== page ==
Pebbles of Perception

"Our ability to choose is one of life’s great gifts. We are the product of our choices. Good choices come from good character, and a few good choices make all the difference."

- Pebbles of Perception, page 115

Pebbles of Perception: How a Few Good Choices Make All the Difference by Laurence Endersen, was written after being inspired from reading Charlie Munger’s Poor Charlie’s Almanack. Charlie Munger is Warren Buffet’s partner at Berkshire Hathaway and his almanac is a summary of his wisdom and reflections on life. Enderson was motivated to write his own version of life’s most valuable and practical knowledge that he wishes to pass down to younger generations. His mission in writing this book is to help young people get wiser earlier and speed up the process so they don’t have to wait until old age to acquire wisdom.

While the book is filled with many questions that will make you think, it also summarizes numerous nuggets of knowledge and guidance to inquiring minds, providing an invitation to do something different, think for yourself and grow as a person in the process. The journey begins with knowing yourself.

The Big Idea

The Big Idea: The biggest takeaway from the book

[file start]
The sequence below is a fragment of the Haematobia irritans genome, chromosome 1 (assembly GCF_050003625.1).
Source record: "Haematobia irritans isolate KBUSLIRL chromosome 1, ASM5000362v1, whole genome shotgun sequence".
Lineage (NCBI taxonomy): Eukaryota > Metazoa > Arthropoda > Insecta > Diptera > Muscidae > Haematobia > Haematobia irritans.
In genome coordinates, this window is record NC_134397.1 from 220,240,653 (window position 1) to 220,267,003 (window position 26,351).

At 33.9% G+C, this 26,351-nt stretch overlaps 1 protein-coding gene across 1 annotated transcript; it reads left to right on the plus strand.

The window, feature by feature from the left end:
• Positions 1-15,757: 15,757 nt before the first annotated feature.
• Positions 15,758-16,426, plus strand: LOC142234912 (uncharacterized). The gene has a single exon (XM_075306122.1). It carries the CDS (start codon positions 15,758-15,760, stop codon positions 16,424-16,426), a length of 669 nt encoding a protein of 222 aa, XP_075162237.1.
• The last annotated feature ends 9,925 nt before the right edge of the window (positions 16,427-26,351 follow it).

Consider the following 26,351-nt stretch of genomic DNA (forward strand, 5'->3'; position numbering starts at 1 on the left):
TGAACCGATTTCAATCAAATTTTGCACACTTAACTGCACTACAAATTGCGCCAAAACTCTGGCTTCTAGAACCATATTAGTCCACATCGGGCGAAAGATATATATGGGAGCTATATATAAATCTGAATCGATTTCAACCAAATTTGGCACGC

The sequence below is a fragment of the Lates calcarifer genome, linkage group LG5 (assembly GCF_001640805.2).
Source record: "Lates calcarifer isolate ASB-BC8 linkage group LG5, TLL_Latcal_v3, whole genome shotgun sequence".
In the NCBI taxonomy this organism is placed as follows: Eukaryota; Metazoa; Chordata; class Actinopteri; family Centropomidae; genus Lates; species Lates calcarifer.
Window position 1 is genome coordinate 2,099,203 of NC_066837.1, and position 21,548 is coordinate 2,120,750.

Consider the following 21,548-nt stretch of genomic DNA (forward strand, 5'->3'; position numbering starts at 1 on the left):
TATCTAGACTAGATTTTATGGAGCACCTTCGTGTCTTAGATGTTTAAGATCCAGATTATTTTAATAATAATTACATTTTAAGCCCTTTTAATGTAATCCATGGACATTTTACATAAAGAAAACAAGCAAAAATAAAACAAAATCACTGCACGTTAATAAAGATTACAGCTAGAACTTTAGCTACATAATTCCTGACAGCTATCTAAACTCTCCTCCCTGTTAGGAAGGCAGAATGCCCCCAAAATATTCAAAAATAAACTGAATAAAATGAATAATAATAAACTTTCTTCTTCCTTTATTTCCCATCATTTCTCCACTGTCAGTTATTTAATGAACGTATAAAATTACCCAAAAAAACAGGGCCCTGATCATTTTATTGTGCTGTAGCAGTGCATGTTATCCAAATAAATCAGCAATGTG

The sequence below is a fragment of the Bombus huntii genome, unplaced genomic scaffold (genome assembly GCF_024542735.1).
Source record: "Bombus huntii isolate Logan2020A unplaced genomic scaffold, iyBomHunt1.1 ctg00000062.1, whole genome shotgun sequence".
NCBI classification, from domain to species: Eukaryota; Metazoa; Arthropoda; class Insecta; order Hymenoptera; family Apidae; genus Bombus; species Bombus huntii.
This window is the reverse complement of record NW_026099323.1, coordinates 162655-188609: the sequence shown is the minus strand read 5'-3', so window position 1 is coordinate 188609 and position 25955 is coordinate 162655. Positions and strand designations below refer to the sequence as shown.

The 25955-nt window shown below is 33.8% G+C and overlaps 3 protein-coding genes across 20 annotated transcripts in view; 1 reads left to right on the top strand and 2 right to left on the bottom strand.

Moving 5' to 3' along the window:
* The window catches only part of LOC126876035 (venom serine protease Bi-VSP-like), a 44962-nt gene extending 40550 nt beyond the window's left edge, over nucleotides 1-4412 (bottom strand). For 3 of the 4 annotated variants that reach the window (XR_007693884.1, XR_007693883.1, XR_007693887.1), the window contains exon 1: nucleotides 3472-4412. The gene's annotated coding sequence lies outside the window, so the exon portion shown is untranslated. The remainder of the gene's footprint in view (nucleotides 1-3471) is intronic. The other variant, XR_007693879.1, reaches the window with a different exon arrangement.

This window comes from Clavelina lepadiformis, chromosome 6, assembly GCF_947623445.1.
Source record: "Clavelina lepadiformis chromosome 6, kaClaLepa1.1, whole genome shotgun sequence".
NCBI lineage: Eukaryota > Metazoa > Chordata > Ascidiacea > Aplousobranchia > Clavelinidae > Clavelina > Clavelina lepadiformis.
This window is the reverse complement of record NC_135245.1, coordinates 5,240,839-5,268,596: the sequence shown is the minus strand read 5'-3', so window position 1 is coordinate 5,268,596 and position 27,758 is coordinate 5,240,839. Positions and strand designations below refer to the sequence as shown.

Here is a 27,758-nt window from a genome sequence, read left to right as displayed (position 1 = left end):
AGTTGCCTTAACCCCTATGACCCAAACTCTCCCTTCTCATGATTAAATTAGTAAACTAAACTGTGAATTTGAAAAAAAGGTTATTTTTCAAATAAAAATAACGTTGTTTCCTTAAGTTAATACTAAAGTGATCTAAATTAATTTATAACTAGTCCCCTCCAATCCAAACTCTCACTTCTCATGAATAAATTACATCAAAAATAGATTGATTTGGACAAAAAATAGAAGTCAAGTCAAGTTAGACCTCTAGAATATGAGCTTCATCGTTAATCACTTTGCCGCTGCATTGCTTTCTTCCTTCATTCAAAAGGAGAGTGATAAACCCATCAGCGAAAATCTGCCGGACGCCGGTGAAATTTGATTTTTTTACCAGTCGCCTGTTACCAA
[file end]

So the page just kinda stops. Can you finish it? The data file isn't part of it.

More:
Know yourself

"The process of thoughtful reflection makes our experiences more concrete, and helps with future recall and understanding. Reflecting about what we learned, how we felt, how we and others behaved, and what interests were at play, hardwires the learning in our brain and gives us a depth of context and relevance that would otherwise be absent."
- Pebbles of Perception, page 27

The advantages of getting to know ourselves affects every area of our lives. We also understand others better when we understand ourselves first and know what we want and value. One way to increase our knowledge about ourselves is to invest in some reflection time. Taking the time to examine and reflect on our feelings from interactions and experiences is time well spent on learning about ourselves. It also allows us to consider the consequences of our choices.

The author suggests using exploratory questions to probe our inner desires, values, and beliefs. Thought-provoking questions such as the following can be used to dig deeper:

  • If you pick three attributes to describe who you really are, what would they be?
  • If you could pick three qualities to aspire to, what would they be?
  • Is there any difference between your answers to who you are and who you aspire to be? Why?
  • When am I at my very best?
  • When am I at my worst?

Knowing yourself gives you the confidence and conviction to act on your expectations and not someone else’s. As Endersen notes “Always think for yourself. Don’t automatically accept what you are told.”

Insight #1

An actionable way to implement the Big Idea into your life

Improve your thinking, improve your choices

"A questioning mentality is far more effective than a knowing mentality."
- Pebbles of Perception, page 20